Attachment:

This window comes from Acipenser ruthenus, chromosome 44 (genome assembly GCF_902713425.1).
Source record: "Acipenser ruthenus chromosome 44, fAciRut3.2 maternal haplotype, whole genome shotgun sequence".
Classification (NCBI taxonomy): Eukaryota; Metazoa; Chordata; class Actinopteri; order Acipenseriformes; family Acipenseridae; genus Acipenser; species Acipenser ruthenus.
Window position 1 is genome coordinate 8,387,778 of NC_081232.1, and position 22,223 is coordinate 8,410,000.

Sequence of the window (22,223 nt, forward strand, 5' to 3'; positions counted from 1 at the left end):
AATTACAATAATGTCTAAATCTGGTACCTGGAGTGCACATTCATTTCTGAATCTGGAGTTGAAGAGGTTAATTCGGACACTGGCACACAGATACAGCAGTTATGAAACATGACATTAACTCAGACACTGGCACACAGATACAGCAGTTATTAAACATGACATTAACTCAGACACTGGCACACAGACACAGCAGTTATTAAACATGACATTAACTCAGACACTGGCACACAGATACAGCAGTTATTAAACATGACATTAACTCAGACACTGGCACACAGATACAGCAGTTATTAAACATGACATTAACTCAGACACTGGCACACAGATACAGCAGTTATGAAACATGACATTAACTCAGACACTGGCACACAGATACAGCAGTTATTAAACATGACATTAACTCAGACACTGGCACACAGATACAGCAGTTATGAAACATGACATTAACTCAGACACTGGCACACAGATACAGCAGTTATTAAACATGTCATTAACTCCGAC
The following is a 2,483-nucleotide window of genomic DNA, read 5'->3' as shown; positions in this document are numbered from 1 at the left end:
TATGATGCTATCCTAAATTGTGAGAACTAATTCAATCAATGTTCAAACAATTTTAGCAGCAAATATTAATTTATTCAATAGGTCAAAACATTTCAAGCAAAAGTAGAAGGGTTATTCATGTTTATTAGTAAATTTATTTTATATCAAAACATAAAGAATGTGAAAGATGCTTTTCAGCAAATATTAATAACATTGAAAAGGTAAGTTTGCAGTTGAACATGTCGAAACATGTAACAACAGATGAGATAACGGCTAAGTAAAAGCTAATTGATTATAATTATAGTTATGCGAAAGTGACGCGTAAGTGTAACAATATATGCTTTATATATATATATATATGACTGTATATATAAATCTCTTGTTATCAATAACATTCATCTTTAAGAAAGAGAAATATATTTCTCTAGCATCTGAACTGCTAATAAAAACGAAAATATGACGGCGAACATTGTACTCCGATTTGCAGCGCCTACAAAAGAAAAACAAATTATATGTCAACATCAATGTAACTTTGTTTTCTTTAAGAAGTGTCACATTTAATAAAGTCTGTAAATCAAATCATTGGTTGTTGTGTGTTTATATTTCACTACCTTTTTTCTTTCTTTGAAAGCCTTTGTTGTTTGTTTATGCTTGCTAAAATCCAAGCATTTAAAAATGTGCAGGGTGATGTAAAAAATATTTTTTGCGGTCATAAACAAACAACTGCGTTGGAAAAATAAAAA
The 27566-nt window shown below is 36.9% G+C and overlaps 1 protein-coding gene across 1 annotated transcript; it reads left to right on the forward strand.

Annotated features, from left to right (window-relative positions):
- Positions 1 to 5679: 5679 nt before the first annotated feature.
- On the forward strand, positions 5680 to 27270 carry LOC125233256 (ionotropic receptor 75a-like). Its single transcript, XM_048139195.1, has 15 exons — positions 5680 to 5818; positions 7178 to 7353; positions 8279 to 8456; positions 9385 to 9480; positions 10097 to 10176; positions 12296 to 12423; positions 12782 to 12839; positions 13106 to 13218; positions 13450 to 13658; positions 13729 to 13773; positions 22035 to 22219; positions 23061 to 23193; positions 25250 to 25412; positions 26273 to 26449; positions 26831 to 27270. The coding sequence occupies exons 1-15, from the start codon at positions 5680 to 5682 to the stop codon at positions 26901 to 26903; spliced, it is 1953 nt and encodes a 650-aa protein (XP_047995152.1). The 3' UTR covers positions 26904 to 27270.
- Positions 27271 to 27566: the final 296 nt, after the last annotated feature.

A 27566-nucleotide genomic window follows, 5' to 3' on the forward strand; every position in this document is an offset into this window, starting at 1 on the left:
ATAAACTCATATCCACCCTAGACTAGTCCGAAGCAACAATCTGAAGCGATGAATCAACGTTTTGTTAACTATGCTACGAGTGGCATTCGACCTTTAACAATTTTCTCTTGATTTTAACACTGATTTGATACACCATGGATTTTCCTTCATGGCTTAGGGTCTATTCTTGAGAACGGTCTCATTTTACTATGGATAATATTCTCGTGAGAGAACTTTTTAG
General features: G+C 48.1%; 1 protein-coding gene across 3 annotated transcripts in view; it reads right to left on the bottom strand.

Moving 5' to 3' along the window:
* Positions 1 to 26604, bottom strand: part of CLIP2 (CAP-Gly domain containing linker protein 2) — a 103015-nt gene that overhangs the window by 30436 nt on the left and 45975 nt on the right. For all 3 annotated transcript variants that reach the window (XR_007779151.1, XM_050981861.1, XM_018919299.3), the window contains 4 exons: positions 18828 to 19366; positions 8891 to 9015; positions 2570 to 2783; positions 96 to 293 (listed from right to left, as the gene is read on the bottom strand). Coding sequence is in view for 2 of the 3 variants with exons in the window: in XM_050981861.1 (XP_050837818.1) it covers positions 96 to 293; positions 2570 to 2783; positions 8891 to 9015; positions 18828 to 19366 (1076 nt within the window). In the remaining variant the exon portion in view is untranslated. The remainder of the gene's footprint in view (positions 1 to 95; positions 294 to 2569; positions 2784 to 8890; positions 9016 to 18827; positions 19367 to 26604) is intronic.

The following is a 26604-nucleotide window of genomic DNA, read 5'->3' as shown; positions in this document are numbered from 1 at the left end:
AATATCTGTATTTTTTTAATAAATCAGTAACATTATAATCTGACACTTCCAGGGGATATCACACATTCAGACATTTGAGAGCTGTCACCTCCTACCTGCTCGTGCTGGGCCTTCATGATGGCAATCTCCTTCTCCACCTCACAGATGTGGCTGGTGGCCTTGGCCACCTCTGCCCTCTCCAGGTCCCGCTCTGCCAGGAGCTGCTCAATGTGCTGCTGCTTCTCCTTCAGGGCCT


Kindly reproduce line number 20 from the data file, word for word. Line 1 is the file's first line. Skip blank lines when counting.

AATATCTGTATTTTTTTAATAAATCAGTAACATTATAATCTGACACTTCCAGGGGATATCACACATTCAGACATTTGAGAGCTGTCACCTCCTACCTGCTCGTGCTGGGCCTTCATGATGGCAATCTCCTTCTCCACCTCACAGATGTGGCTGGTGGCCTTGGCCACCTCTGCCCTCTCCAGGTCCCGCTCTGCCAGGAGCTGCTCAATGTGCTGCTGCTTCTCCTTCAGGGCCT